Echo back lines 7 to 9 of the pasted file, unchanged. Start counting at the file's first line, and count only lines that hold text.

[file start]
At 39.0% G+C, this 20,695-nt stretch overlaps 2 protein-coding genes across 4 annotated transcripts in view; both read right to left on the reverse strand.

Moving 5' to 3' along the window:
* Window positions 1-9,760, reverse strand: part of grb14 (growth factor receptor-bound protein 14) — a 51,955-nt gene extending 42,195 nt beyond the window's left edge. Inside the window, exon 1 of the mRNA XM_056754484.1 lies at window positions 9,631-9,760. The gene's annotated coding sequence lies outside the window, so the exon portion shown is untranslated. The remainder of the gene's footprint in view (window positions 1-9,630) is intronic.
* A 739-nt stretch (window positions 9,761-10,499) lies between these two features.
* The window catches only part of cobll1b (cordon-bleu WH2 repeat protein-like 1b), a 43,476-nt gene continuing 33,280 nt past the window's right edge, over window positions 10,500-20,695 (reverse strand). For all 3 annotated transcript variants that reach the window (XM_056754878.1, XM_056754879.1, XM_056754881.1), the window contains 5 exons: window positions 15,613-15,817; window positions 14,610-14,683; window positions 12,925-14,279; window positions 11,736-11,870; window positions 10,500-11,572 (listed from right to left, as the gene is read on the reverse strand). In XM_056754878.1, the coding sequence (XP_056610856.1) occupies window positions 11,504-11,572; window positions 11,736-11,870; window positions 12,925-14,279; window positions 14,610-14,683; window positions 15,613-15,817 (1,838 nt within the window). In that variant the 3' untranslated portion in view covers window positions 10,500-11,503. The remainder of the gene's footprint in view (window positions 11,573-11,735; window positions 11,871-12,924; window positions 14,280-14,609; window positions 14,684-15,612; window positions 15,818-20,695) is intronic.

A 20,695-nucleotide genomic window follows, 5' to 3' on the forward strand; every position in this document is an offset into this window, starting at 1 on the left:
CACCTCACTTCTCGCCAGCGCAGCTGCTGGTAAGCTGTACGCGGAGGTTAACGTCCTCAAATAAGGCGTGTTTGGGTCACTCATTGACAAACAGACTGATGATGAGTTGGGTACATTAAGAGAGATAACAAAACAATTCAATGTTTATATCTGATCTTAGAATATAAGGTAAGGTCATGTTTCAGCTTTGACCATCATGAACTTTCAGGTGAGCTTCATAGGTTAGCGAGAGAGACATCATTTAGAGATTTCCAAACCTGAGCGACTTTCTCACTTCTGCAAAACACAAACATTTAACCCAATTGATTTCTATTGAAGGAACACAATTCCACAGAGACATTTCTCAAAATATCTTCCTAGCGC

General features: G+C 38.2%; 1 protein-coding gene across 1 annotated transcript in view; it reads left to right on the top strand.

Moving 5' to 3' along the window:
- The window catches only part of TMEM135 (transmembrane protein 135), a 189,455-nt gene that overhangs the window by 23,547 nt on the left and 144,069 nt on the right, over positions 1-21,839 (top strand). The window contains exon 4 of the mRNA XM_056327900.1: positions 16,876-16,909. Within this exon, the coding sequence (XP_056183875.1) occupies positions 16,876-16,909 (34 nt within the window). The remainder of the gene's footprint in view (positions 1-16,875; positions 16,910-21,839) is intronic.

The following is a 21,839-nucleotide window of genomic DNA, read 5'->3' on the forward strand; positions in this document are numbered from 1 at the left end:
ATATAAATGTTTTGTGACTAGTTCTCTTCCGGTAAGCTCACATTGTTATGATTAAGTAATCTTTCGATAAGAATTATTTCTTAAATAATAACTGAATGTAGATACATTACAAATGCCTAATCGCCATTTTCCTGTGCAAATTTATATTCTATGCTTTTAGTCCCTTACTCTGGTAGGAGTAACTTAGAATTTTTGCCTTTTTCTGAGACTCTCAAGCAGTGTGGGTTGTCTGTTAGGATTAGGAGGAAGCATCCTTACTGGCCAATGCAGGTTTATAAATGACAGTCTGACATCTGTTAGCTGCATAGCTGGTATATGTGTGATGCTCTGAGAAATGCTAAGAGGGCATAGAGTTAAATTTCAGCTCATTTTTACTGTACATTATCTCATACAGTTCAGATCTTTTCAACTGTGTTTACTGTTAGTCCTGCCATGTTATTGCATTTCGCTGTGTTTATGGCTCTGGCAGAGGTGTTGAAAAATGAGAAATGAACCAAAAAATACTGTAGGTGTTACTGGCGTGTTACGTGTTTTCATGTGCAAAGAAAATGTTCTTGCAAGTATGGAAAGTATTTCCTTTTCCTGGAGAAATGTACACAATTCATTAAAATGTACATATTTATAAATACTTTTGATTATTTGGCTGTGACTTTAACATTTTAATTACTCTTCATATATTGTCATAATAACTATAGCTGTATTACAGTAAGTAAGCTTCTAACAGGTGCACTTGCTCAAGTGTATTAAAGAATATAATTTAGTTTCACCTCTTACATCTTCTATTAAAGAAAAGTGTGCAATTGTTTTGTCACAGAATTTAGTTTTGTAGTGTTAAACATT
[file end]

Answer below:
CACCTCACTTCTCGCCAGCGCAGCTGCTGGTAAGCTGTACGCGGAGGTTAACGTCCTCAAATAAGGCGTGTTTGGGTCACTCATTGACAAACAGACTGATGATGAGTTGGGTACATTAAGAGAGATAACAAAACAATTCAATGTTTATATCTGATCTTAGAATATAAGGTAAGGTCATGTTTCAGCTTTGACCATCATGAACTTTCAGGTGAGCTTCATAGGTTAGCGAGAGAGACATCATTTAGAGATTTCCAAACCTGAGCGACTTTCTCACTTCTGCAAAACACAAACATTTAACCCAATTGATTTCTATTGAAGGAACACAATTCCACAGAGACATTTCTCAAAATATCTTCCTAGCGC

General features: G+C 38.2%; 1 protein-coding gene across 1 annotated transcript in view; it reads left to right on the top strand.

Moving 5' to 3' along the window: